November 1997

Abstract:

The transportation problem can be described as any number of warehouses containing either a supply of goods or having a need for goods. It is the task of the algorithm to find an optimal shipping solution to satisfy the demand, based on a cost matrix.

There are two parts to the transportation problem. The first is what is called a network flow problem, which is the emphasis of my project. I implemented two different solutions to solve this classic problem. The first, is the Ford Fulkerson method. The second is a breadthfirst search. These algorithms chose which path to send and receive supply on.

The second part of the transportation problem is deciding which paths the network flow problem can chose from. This is fairly similar in both implementations. The overall problem is solved using what is called the Primal/Dual method. During the hour, I will present details of the transportation problem, discuss the Ford Fulkerson method and breadthfirst search method, as well as some aspects of the primal-dual method.

Committee:
Dr. Stanislaw P. Radziszowski, Chairman
Dr. Peter G. Anderson, Reader
Mr. Phil White, Observer

Title:
An Illustration of Color Mixing Principles using Java.

Author:
John A. Moore

Date:
April 1997

Abstract:

Java will be used to implement an applet, ColoRama, for demonstrating basic color mixing principles. At a minimum, this applet will allow a user to:

  1. Precisely define three primaries using RGB slider controls.
  2. See the resulting color gamuts for the selected primary set for both additive and subtractive color mixing.
  3. Use the mouse to pick a color from the gamut display and show the corresponding ratios of each primary required to produce the selected color
  4. Define a precise amounts of each primary for mixing and view the resulting color through visual mixing

In addition to gaining experience with JAVA graphics, color and imaging, the AWT (abstract windowing toolkit) will be used to implement a platform independent user interface. The report will include a discussion of the effectiveness of the implementation and performance of the applett on different platforms.

Visit the ColoRama project homepage.

e-mail: jmoore(at sign)mc.xerox.com

Committee:

Dr. Peter G. Anderson, Observer
Dr. Mark Fairchild, Reader
Prof. 3, Observer

Title:
BackPropagation Neural Experimentation Laboratory and Real Time Neural Training Application

Author:
Alex Miller

Date:
December 1997

Abstract:

Abstract: Developing a training set and optimizing a neural network can be a difficult and time consuming task for anyone. By developing a program that allows for flexible control and ease of use in developing a multilayer feedforward neural network, this task can be, in fact, enjoyable and enlightening. Observing the internals of a neural network during training sessions is surprisingly interesting. By giving the user dynamic control of the various aspects of the network and providing useful visual aids, optimizing a neural network to a set of training data is a simple and quick exercise. Also, a deep understanding of the algorithm can be understood through the use and manipulation of such a tool.

Deliverables:

(1) Development of a software package to implementing, specifically, the feedforward multilayer Backpropogation neural network with visualization facilities. This software will have the following features:

- The ability to create and dynamically change a multilayer feedforward neural network with up to 35 inputs, 35 hidden units and 35 output units.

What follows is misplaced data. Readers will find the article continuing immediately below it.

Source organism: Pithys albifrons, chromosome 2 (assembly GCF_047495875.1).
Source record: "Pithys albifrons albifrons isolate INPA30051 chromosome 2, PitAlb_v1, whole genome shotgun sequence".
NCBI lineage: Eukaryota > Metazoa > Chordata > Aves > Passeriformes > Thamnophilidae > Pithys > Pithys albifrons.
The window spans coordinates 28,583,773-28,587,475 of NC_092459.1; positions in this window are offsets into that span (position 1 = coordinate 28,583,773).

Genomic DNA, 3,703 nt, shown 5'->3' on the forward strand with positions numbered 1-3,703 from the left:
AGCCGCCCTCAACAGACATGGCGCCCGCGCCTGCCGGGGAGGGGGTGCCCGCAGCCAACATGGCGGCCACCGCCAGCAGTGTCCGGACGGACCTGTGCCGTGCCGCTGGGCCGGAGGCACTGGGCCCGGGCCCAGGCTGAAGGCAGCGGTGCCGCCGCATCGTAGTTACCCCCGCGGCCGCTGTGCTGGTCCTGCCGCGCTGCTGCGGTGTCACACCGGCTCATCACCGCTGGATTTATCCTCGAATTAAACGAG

- The ability to change the number of hidden units "on the fly" during training and execution of the neural net.

- The abitity to change the learning rate and stopping tolerance values "on the fly" during training and execution of the neural net.

- The provision of a graph showing the network weights changing in real time during the training of the neural net.

- The display of training statistics in real time.

- The ability to save the network weight data out to an ascii file for later usage in other applications.

- A Strip Chart showing network input and output values as well as input layer and output layer weight values during training for a visual understanding of the learning process and internal behaviors of the network.

- A visual representation marking discrete moments for individual training pattern cycles as well as entire training file cycles.

- The ability to run pseudo-random input values through a trained/untrained/semi-trained network in order to visualize and understand a networks output behavior under "noisy" conditions.

(2) Development of a graphical application for a vehicle control system that optionally reads and uses networks from the above application or learns in real time via user input. The control system will allow the vehicle to negotiate obsticles in a 2-D environment and display neural activety in graphical form for analysis.

References:

[LF94] L. Fausett "Fundamentals of Neural Networks: Architectures, Algorithms and Applications," Prentice-Hall (1994).

e-mail: Alex_Miller(at sign)wb.xerox.com

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Committee:
Dr. Peter G. Anderson, Chairman
Dr. Stanislaw P. Radziszowski, Reader
Prof. 3, Observer

Title:
3D Object Modeling Using Splines

Author:
Kevyn Ford

Date:
January 1998

Abstract:
Three dimensional object modeling is a crucial step in the design and construction of computer-based objects. These objects can be used to simulate real-world objects found in CAD/CAM systems or can be completely synthetic as those found in a raytraced scene. One technique used in complex object modeling is the use of splines to represent object surfaces. This project investigates the use of splines as a three dimensional modeling tool and presents a spline-based modeler (Smodeler) that generates objects compatible with the freely available POVRAY raytracing system.
e-mail: kevyn_ford(at sign)smb.com

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Committee:
Prof. Nan C. Schaller, Chairman
Dr. Andrew T. Kitchen, Reader
Dr. Peter G. Anderson, Observer

e-mail: anderson(at sign)cs.rit.edu